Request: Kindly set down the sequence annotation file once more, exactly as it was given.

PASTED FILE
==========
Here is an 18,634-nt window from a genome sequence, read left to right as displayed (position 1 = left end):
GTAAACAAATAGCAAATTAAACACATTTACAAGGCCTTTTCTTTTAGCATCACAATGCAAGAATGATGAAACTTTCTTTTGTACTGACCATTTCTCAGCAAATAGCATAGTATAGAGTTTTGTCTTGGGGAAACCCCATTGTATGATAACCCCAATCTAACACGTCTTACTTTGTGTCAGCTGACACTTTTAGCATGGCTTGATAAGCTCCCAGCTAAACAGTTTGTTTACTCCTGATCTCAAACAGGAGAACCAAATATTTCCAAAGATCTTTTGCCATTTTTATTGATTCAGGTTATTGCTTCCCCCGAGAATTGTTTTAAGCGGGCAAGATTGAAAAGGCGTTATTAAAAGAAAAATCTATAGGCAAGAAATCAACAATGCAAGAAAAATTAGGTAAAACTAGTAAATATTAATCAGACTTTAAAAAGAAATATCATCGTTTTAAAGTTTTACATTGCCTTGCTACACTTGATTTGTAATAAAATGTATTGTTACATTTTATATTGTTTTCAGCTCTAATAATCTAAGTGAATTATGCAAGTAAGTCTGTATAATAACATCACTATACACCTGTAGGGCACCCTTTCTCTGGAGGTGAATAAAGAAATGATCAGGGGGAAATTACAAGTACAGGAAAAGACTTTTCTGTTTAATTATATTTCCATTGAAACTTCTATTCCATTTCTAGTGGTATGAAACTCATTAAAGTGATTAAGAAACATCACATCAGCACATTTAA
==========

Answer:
Here is an 18,634-nt window from a genome sequence, read left to right as displayed (position 1 = left end):
GTAAACAAATAGCAAATTAAACACATTTACAAGGCCTTTTCTTTTAGCATCACAATGCAAGAATGATGAAACTTTCTTTTGTACTGACCATTTCTCAGCAAATAGCATAGTATAGAGTTTTGTCTTGGGGAAACCCCATTGTATGATAACCCCAATCTAACACGTCTTACTTTGTGTCAGCTGACACTTTTAGCATGGCTTGATAAGCTCCCAGCTAAACAGTTTGTTTACTCCTGATCTCAAACAGGAGAACCAAATATTTCCAAAGATCTTTTGCCATTTTTATTGATTCAGGTTATTGCTTCCCCCGAGAATTGTTTTAAGCGGGCAAGATTGAAAAGGCGTTATTAAAAGAAAAATCTATAGGCAAGAAATCAACAATGCAAGAAAAATTAGGTAAAACTAGTAAATATTAATCAGACTTTAAAAAGAAATATCATCGTTTTAAAGTTTTACATTGCCTTGCTACACTTGATTTGTAATAAAATGTATTGTTACATTTTATATTGTTTTCAGCTCTAATAATCTAAGTGAATTATGCAAGTAAGTCTGTATAATAACATCACTATACACCTGTAGGGCACCCTTTCTCTGGAGGTGAATAAAGAAATGATCAGGGGGAAATTACAAGTACAGGAAAAGACTTTTCTGTTTAATTATATTTCCATTGAAACTTCTATTCCATTTCTAGTGGTATGAAACTCATTAAAGTGATTAAGAAACATCACATCAGCACATTTAA